- Jane Jaquette, emeritus professor of politics and diplomacy and world affairs at Occidental. A specialist in international relations and intra-national gender relations in Latin America, Jaquette has edited seven books and published widely on topics ranging from Peruvian politics to international feminism, with a special emphasis on women’s movements and democratization in Latin America. She is presently collaborating on a book on U.S.-Latin American relations with Abraham Lowenthal.
- Abraham Lowenthal, professor emeritus of international relations at USC. Lowenthal is the founder of three prestigious institutions: the Woodrow Wilson Center’s Latin American Program, the Inter-American Dialogue, and the Pacific Council on International Policy. His numerous books, articles and edited volumes include Scholars, Policymakers and International Affairs, co-edited with Mariano Bertucci, forthcoming in 2014.
- Gerardo Munck, professor of international relations at USC. A native of Argentina, his research focuses on democracy, methodology, and Latin America. His books include Measuring Democracy: A Bridge Between Scholarship and Politics (Johns Hopkins University, 2009); Regimes and Democracy in Latin America (Oxford, 2007); and Authoritarianism and Democratization: Soldiers and Workers in Argentina, 1976-83 (Penn State, 1998).
- Deborah Norden, professor of political science at Whittier College. Norden’s research focuses on Latin American politics, especially civil-military relations and democratization in Argentina and Venezuela. Her publications include Military Rebellion in Argentina: Between Coups and Consolidation (University of Nebraska Press, 1996) and Argentina and the United States: Changing Relations in a Changing World (co-authored with Roberto Russell, Routledge Press, 2002).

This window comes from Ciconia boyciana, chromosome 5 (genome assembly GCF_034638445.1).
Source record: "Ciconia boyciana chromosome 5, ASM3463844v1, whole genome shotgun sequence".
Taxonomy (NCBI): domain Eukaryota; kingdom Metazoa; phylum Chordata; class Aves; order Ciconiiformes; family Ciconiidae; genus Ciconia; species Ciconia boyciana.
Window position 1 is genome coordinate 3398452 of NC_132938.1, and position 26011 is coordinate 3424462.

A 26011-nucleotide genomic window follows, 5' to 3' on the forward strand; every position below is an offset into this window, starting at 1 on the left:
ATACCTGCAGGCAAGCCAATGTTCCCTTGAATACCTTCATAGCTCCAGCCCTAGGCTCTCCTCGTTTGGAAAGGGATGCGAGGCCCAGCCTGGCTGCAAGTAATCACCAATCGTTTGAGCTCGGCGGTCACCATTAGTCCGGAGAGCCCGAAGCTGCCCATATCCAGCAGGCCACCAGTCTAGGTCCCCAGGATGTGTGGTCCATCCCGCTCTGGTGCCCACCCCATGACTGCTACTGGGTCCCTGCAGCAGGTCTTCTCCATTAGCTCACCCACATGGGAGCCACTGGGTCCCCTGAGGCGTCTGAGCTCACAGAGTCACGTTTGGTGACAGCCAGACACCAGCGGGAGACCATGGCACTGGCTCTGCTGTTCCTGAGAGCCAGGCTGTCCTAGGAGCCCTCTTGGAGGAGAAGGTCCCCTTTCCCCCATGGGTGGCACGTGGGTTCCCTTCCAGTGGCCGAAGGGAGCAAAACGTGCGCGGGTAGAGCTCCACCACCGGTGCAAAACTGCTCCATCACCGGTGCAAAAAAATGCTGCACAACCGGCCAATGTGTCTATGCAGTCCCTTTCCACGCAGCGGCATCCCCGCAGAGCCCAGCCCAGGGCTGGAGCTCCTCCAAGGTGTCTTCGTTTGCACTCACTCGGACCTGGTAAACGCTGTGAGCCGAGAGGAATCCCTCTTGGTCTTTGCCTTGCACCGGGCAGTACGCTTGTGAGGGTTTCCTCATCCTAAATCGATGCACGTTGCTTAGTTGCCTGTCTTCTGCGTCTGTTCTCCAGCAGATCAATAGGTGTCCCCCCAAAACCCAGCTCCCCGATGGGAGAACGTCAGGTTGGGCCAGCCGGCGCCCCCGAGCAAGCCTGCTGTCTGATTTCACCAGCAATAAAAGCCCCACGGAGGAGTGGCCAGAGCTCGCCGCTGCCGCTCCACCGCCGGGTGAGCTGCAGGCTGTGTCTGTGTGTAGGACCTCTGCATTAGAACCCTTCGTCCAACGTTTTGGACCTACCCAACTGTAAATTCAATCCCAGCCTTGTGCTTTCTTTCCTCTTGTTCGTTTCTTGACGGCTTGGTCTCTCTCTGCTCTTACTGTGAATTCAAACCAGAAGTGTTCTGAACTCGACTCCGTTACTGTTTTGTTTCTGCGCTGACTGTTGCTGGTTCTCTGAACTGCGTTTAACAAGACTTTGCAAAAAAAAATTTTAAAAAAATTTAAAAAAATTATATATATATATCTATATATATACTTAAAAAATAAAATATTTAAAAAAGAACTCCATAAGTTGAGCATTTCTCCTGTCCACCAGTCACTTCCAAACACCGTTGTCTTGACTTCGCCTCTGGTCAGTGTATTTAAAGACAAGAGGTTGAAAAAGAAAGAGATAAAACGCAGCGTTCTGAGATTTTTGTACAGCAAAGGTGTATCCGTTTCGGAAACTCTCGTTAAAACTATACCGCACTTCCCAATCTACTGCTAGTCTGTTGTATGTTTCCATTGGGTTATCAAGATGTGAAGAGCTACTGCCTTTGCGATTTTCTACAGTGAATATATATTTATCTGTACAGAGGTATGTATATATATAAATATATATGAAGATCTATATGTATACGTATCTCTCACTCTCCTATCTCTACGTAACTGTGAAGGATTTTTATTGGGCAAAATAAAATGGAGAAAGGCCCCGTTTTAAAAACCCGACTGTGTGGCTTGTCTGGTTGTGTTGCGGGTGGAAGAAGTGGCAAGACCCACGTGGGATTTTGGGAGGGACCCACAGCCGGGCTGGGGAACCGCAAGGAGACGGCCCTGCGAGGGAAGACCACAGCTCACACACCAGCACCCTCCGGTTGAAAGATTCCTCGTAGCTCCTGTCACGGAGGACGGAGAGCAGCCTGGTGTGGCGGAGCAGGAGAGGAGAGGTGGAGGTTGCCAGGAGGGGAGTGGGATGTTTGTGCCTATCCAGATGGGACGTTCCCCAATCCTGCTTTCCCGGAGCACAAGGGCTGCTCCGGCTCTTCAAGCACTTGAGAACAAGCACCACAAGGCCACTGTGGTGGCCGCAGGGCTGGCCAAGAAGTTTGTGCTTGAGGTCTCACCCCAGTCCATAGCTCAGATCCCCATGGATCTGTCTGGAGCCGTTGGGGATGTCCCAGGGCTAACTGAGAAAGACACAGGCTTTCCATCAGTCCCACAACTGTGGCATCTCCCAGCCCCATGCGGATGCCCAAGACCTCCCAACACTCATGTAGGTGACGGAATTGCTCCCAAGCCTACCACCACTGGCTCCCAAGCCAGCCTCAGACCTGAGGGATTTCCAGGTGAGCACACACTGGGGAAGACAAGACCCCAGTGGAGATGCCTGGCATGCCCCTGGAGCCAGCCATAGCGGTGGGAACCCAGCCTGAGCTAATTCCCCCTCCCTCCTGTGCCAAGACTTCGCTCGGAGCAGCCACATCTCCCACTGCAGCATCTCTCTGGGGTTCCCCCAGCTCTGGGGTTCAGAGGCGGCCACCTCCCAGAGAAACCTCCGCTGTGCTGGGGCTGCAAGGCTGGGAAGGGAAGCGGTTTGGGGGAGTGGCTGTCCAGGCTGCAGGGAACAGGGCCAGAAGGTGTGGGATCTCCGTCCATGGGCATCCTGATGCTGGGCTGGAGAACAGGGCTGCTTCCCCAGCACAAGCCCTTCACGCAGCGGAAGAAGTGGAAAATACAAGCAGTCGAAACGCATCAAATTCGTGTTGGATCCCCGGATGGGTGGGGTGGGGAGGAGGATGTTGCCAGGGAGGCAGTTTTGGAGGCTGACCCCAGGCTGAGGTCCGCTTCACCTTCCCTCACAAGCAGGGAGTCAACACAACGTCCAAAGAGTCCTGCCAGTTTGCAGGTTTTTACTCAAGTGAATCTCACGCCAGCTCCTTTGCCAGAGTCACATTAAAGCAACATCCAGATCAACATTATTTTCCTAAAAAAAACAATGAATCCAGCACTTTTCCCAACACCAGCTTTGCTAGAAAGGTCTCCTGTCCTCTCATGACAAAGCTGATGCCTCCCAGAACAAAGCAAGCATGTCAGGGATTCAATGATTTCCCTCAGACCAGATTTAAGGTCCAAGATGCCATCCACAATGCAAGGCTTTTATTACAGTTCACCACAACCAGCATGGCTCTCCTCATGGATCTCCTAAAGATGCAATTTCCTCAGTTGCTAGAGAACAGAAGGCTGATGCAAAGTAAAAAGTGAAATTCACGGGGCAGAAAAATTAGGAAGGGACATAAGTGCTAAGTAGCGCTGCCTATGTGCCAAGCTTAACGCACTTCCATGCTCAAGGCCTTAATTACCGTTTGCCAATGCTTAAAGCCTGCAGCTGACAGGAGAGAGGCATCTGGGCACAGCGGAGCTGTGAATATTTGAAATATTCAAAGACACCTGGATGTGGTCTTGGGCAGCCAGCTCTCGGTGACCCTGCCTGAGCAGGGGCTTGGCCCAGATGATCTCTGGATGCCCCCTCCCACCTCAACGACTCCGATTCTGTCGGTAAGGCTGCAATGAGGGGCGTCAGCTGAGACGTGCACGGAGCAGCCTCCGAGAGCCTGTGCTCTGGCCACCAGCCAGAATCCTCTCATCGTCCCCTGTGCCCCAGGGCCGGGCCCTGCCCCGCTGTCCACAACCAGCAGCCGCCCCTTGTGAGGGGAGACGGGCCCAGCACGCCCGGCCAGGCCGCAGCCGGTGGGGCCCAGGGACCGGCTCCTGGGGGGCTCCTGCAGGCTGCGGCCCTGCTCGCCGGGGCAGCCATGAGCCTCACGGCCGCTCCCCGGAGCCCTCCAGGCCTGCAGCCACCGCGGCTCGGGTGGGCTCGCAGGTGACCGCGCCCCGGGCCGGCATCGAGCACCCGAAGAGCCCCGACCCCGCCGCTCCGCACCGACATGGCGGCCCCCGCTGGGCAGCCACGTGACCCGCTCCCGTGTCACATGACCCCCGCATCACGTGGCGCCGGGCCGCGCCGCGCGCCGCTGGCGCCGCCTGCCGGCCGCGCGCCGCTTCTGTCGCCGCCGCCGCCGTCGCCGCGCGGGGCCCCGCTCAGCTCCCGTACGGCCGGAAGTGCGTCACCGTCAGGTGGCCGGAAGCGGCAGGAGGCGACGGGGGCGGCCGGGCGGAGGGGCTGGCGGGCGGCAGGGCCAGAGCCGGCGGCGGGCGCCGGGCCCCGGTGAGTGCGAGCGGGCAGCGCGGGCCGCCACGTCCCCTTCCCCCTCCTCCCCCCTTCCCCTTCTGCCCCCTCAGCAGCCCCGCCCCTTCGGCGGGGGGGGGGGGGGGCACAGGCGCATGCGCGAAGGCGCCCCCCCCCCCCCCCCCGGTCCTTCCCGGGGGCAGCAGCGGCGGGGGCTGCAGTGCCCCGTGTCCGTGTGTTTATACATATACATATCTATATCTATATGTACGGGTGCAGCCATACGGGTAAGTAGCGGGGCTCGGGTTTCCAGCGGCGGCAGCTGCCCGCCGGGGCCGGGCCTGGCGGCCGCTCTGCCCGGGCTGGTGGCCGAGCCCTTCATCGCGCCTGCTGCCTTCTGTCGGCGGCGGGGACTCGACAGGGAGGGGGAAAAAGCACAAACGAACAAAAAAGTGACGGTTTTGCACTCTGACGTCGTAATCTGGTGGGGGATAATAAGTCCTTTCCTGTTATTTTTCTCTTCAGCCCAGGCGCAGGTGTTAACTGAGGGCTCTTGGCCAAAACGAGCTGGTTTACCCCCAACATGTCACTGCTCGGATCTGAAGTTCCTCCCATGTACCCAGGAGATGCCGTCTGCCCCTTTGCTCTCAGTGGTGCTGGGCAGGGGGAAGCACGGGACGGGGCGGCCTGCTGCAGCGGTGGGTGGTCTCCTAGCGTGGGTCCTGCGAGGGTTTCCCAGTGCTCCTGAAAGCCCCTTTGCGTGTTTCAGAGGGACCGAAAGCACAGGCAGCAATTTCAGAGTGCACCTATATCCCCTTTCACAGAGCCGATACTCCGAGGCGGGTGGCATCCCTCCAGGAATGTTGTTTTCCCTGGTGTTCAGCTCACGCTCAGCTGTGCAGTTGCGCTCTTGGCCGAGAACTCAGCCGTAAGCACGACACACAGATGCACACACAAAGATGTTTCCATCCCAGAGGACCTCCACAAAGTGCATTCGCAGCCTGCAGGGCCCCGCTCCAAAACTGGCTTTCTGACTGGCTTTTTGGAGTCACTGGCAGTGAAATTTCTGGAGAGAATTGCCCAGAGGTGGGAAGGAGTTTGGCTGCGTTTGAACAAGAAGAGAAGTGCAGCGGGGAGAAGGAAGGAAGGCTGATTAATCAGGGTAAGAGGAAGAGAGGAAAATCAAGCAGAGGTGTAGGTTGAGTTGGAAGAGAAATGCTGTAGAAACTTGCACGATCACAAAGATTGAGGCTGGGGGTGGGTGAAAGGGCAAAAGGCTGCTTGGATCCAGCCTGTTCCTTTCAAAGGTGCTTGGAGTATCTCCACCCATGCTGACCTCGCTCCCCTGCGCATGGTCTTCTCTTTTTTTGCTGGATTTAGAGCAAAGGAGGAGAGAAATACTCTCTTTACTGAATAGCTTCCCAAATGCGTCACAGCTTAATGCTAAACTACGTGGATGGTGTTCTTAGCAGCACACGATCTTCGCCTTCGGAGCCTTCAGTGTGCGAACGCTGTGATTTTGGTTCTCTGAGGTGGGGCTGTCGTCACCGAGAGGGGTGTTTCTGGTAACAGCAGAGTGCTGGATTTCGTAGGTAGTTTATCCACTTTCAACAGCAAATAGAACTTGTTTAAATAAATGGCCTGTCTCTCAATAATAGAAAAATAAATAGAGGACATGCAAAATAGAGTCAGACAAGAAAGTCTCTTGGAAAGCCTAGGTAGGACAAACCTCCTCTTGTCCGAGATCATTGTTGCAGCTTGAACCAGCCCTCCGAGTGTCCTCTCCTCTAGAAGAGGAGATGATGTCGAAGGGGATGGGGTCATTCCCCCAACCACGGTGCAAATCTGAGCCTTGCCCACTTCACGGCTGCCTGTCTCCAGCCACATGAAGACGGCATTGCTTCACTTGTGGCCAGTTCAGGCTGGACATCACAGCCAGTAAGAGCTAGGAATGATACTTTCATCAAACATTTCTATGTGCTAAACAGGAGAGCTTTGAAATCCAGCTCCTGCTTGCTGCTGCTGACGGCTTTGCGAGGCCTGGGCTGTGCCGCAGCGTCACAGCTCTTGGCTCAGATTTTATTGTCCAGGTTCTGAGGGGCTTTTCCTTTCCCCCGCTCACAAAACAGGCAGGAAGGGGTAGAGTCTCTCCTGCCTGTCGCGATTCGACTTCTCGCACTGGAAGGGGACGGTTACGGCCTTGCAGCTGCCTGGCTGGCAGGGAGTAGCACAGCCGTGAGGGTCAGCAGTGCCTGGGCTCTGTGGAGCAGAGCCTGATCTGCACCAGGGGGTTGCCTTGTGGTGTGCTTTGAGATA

- David Pion-Berlin, professor of political science at UC Riverside. Among his books are Transforming Latin America: The International and Domestic Origins of Change, co-authored with Craig Arceneaux (University of Pittsburgh Press, 2005), Civil-Military Relations in Latin America: New Analytical Perspectives (North Carolina, 2001); and Through Corridors of Power: Institutions and Civil-Military Relations in Argentina (Penn State, 1997).
- Jennifer Piscopo, assistant professor of politics at Occidental. Her research on legislative institutions, gender quotas, and women’s representation has appeared in Politics & Gender, Parliamentary Affairs, Publius: The Journal of Federalism, Comparative Political Studies, and The Latin American Research Review. She is co-editor of the volume The Impact of Gender Quotas.
- Melissa Rogers, assistant professor of politics and policy, Claremont Graduate University. Her work focuses on state institutional and economic development in Latin America. Her recent studies have examined the effectiveness of Argentina's provinces in implementing tax, health and education policies.
- Dolores Trevizo, professor of sociology at Occidental. She has published articles on various protest movements in Mexico since 1968. Her new book, Rural Protest in the Making of Democracy in Mexico, 1968-2000 examines how various movements contributed to Mexico’s transition to electoral democracy. She is presently working on the history of human rights activism in Mexico.
The workshop is made possible through the support of the Marie S. Young Endowment and is sponsored by the Latino/a and Latin American Studies program at Occidental. For more information, contact Dolores Trevizo at firstname.lastname@example.org.